Saul Tepper was a American prominent illustrator, born on Christmas day 1899 to eastern European immigrants. Tepper began his career with art very young and continued with it for most of his life, eventually be inducted other illustrators hall of fame.
As the son of immigrants, Tepper inherited their work ethic and demonstrated incredible resolve, working hard all his life. By the time he was 19, he held a full time job in his own lettering studio. On top of this already arduous workload, Tepper continued his studies in art in the evenings. Specifically, he attended Cooper Union’s composition class (taught by William De Leftwich), as well as George Bridgeman’s “Ideas in drawing” at the Art Students League. He didn’t emerge as an illustrator until 1925 where he worked in the Van Dyke Studios. Afterwards he continued developing his illustrations with his apprenticeship under Harvey Dunn(which is generally cited to be his greatest influence).
From there he began to illustrate for magazines. He started with Liberty Magazine, which then attracted the interest of other magazines such as Colliers, which then got him commissions from more magazines including, Saturday Evening Post and Country Gentleman), Woman’s Home Companion, The American, Cosmopolitan and Good Housekeeping.
By the 1930’s Tepper had established himself in the field of illustration and could afford to request a high commission rate. His most noteworthy commissions came from an advertising campaigns for Chesterfield cigarettes and General Electric and his WW II posters, and by Stetson Hats.
The next 13 years of his illustration career are often said to be his most productive years, working in the Hotel Des Artistes.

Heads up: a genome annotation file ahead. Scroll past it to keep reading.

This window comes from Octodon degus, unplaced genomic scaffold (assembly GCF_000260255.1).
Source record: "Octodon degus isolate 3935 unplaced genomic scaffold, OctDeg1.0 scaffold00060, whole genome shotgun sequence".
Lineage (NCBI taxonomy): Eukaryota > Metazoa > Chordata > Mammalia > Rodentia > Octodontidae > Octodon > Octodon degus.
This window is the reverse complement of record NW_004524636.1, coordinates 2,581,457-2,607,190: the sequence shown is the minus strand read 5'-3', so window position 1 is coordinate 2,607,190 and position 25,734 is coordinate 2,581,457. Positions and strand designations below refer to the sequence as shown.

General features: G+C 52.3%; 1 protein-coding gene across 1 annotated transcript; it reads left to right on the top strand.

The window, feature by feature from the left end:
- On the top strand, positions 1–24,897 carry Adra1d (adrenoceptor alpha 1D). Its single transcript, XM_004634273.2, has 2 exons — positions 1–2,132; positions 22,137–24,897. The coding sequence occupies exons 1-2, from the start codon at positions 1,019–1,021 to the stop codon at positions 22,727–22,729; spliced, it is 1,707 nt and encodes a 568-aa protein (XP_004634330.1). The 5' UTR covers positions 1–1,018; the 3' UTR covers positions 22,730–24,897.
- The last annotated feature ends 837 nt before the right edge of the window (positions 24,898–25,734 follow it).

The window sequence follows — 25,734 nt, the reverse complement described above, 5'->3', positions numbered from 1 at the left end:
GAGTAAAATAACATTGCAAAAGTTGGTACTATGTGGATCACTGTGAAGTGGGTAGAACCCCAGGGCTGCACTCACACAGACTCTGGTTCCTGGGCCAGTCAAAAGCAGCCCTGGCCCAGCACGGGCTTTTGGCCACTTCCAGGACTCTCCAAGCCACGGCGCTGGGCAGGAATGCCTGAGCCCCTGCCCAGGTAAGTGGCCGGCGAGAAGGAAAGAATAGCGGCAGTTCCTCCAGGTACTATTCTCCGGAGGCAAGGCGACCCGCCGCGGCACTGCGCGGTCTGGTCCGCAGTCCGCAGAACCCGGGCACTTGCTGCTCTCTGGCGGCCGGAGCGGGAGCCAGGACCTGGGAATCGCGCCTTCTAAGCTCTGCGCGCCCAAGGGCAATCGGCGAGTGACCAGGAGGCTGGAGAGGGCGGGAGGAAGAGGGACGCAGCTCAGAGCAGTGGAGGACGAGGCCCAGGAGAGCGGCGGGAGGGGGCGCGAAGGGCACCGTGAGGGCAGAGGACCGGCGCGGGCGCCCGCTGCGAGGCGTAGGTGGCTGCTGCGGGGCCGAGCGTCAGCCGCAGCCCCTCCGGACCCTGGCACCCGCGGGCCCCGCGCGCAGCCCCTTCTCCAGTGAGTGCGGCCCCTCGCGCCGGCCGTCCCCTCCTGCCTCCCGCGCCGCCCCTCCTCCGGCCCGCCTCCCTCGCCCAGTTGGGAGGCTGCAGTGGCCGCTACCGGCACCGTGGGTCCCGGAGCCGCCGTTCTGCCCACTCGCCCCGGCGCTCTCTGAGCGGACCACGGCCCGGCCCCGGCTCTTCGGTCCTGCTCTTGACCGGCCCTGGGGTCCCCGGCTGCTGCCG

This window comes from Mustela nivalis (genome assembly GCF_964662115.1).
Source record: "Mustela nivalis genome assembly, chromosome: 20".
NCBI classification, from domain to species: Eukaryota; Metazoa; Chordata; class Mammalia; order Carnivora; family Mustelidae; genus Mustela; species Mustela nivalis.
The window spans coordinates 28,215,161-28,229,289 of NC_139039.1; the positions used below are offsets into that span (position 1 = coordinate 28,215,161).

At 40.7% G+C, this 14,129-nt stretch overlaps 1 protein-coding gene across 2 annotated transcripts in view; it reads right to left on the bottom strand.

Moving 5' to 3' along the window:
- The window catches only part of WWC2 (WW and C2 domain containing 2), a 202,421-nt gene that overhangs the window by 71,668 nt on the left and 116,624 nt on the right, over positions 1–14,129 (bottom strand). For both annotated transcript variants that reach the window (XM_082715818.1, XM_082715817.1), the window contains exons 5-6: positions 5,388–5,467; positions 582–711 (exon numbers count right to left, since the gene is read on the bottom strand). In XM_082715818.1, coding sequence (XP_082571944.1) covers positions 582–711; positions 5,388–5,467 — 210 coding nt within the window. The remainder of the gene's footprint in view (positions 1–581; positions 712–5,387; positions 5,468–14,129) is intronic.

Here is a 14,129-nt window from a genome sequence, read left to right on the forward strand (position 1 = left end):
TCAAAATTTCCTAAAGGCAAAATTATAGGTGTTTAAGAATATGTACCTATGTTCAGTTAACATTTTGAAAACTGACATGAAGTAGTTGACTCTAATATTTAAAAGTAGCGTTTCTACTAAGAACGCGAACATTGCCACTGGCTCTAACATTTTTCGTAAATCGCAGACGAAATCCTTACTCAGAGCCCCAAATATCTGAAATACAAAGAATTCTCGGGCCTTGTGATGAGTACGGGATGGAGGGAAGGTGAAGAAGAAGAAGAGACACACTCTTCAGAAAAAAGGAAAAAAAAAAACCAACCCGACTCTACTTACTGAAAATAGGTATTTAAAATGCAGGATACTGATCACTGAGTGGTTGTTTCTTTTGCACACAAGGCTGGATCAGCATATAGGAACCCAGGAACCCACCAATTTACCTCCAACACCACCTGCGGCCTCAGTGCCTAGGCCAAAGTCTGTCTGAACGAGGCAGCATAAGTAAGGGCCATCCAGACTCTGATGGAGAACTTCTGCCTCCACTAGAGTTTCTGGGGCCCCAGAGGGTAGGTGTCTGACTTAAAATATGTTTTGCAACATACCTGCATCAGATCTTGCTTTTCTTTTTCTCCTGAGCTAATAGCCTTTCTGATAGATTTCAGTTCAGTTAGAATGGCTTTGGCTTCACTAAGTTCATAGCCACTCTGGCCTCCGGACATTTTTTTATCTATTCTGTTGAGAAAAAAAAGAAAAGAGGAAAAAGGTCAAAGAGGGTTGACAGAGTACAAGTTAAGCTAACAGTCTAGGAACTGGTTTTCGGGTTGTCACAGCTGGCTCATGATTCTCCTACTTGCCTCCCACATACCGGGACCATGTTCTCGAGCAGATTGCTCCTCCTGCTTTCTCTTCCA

In the 1950’s Teppers worked as an adventure illustrator, but began to tire of the trade. He switched from illustration and worked as an television art director for J. Walter Thompson and BBD&O. He mostly created work for commercials.
In general, Tepper’s art is often realistic, however he does include stylized elements. For example, Tepper generally but he often amped up the contrasts in lighting. Teppers bold usage of dramatic lighting is perhaps the most striking quality of his art. He often employed broader, less detailed strokes in background figures and objects.
Teppers style of art is often compared to that of Dean Cornwell, another extremely successful illustrator of the time. This similarity is often attributed to the fact that both of them studied under the great Harvey Dunn.
As for subject matter, Tepper didn’t really constrain himself to anything in particular. He did practically everything from romantic to adventure illustrations.
However Tepper’s talents and interests outside of illustration .Aside from his successful illustration career, Tepper had a love for music and produced several songs. He was eventually rewarded with a membership in ASCAp in 1941 for the songs he published. Tepper’s work would be recorded by artists like Nat King Cole, Ella Fitzgerald, Glenn Miller and Harry James.
Likewise, he was also a lecturer. Teppers spoke to students and professionals and alike and in many establishments, including Cooper Union, Pratt Institute, and the Society of Illustrators and Art Directors Clubs.
As a fan of Dean Cornell’s work, I am quite fond of of Teppers work. I think he has a very unique and successful style of semi-realism, which is both believable and slightly stylized. Additionally, his dramatic and excellent understanding of lighting is something I would like to apply to my own art.